M3 Features

Kolkata's Chinese community ushers in New Year

February 2, 2014

Red envelopes stuffed with cash as gifts exchanged hands, and colourful dragon and lion dancers streamed in and out of decorated residences here Friday, ushering in the Chinese lunar New Year. The azure night sky lit up with firecrackers, as youth and teenagers soaked in the festivities, and the Year of the Horse in the Chinese almanac imbued the community with the gift of speed. The essence of the festival is the spirit of renewal and family reunions.

Celebrating New Year

The first day of the Chinese New Year is the most significant in the Chinese calendar. The celebrations last 15 days and culminate with the Lantern Festival. Each year is associated with one of the 12 animals in the Chinese zodiac. For 2014, it's the horse in its wooden aspect. "The horse or wooden horse symbolises speed and energy. It inspires us to pick up the pending work and speed it up. However, one must be careful in doing things in a hurry," Indian Chinese Association president Paul Chung told an English daily.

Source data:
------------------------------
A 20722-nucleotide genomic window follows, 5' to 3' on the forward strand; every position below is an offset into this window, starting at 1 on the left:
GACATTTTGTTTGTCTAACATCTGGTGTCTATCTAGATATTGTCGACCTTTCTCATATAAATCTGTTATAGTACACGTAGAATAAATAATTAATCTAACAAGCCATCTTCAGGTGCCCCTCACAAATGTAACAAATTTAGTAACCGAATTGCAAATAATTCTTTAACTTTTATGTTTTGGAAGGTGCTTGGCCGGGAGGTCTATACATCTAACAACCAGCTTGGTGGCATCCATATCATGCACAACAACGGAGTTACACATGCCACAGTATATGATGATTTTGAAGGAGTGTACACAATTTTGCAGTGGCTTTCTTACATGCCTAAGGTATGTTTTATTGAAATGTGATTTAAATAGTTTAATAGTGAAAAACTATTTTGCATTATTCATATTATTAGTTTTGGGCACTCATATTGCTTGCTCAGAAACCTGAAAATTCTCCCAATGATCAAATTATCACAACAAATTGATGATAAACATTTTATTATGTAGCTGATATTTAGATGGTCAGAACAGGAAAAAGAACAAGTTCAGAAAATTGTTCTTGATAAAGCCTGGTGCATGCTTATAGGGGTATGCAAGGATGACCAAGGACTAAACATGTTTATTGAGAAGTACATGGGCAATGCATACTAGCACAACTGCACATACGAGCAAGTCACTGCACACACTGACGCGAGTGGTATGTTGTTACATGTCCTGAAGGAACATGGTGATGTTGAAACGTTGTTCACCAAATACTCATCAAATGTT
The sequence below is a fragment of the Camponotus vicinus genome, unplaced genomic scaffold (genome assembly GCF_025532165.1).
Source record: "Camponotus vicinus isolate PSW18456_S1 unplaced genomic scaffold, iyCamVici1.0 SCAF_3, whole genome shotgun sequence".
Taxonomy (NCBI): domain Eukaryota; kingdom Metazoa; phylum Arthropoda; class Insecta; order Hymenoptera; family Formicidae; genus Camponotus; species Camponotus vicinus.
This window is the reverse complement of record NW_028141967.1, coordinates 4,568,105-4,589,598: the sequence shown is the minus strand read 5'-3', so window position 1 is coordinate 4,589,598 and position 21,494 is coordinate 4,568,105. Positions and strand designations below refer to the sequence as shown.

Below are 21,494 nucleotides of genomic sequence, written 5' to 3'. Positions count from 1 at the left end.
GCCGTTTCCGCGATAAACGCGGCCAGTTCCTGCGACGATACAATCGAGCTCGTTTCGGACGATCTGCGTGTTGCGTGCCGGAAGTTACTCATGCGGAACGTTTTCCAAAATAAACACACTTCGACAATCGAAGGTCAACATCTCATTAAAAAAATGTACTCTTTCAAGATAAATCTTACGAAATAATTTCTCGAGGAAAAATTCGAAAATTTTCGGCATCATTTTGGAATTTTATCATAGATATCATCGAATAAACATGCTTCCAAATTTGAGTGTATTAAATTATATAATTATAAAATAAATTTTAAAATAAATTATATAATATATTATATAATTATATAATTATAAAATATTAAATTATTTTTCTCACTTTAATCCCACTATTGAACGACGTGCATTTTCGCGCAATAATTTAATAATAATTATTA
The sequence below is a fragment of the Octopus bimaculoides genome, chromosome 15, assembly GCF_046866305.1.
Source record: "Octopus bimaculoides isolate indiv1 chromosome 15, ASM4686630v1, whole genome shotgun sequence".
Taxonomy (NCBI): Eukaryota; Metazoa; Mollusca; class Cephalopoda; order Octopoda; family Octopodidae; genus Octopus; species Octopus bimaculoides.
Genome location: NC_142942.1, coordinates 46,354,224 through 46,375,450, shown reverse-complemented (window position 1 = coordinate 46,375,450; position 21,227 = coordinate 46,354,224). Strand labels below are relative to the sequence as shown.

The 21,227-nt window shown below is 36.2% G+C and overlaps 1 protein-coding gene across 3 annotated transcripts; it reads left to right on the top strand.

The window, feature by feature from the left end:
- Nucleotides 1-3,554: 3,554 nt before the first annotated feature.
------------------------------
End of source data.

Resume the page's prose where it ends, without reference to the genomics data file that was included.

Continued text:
Kolkata's 4,000 strong Chinese community - settled mainly in the city's eastern Tangra area and the largest in the country - celebrated the occasion with a strong emphasis on renewing familial ties. The lion and dragon dancers moved to the pulsating beats of drums -- they were supposed to bring good luck during the year ahead. "We have lion dancers who entered each house of the community to bring good luck to the household. There were dragon dances too amidst loud drumming. Both lions and dragons are considered auspicious by Chinese," Chung said.

Carrying on the traditions

"But our theme is family bonding. It is a time for reunions. If ties within family are well established, then society is well established. We have tried to bring back that part of our culture and we have succeeded," Chung said while explaining that in the run-up to the New Year, everybody embarked on a cleaning spree a week ago. One of the customs to strengthen relationships was handing traditional red envelopes filled with cash.

"Adults gave their parents a red envelope filled with cash as a token of good luck. Grandparents handed over cash-filled red envelopes to their grandchildren as a blessing. This is like a cycle. It strengthens the bonds within our families. Our families are very close-knit units," said Chung. After the festivities quietened down, the families sat together to savour a course of an entire fish specially cooked for the red-letter - rather red envelope - day. "Fish in Chinese means extra. So you will get everything in extra amounts this year," added Chung.


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